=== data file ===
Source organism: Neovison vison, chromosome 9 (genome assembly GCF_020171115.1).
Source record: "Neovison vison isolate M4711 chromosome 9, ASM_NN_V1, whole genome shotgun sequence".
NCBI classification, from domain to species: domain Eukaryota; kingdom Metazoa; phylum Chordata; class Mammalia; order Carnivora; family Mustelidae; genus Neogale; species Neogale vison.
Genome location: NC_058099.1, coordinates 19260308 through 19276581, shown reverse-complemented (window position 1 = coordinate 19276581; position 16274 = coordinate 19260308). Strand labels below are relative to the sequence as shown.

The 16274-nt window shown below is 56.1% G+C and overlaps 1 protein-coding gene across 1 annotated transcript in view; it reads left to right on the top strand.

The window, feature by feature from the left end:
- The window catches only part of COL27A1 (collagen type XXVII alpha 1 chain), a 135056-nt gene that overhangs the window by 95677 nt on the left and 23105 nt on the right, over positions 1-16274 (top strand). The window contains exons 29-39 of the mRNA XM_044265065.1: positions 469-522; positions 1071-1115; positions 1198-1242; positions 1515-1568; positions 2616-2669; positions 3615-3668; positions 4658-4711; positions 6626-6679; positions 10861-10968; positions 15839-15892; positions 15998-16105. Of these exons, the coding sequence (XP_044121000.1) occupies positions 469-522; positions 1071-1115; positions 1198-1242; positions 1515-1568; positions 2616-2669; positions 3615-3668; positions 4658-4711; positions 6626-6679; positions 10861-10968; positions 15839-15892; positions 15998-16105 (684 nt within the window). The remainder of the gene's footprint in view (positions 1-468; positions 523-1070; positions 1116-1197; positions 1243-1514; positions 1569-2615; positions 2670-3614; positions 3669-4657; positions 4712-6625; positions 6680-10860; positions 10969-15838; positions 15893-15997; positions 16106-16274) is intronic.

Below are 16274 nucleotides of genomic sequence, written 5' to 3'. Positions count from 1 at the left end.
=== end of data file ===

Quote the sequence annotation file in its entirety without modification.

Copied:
Source organism: Neovison vison, chromosome 9 (genome assembly GCF_020171115.1).
Source record: "Neovison vison isolate M4711 chromosome 9, ASM_NN_V1, whole genome shotgun sequence".
NCBI classification, from domain to species: domain Eukaryota; kingdom Metazoa; phylum Chordata; class Mammalia; order Carnivora; family Mustelidae; genus Neogale; species Neogale vison.
Genome location: NC_058099.1, coordinates 19260308 through 19276581, shown reverse-complemented (window position 1 = coordinate 19276581; position 16274 = coordinate 19260308). Strand labels below are relative to the sequence as shown.

The 16274-nt window shown below is 56.1% G+C and overlaps 1 protein-coding gene across 1 annotated transcript in view; it reads left to right on the top strand.

The window, feature by feature from the left end:
- The window catches only part of COL27A1 (collagen type XXVII alpha 1 chain), a 135056-nt gene that overhangs the window by 95677 nt on the left and 23105 nt on the right, over positions 1-16274 (top strand). The window contains exons 29-39 of the mRNA XM_044265065.1: positions 469-522; positions 1071-1115; positions 1198-1242; positions 1515-1568; positions 2616-2669; positions 3615-3668; positions 4658-4711; positions 6626-6679; positions 10861-10968; positions 15839-15892; positions 15998-16105. Of these exons, the coding sequence (XP_044121000.1) occupies positions 469-522; positions 1071-1115; positions 1198-1242; positions 1515-1568; positions 2616-2669; positions 3615-3668; positions 4658-4711; positions 6626-6679; positions 10861-10968; positions 15839-15892; positions 15998-16105 (684 nt within the window). The remainder of the gene's footprint in view (positions 1-468; positions 523-1070; positions 1116-1197; positions 1243-1514; positions 1569-2615; positions 2670-3614; positions 3669-4657; positions 4712-6625; positions 6680-10860; positions 10969-15838; positions 15893-15997; positions 16106-16274) is intronic.

Below are 16274 nucleotides of genomic sequence, written 5' to 3'. Positions count from 1 at the left end.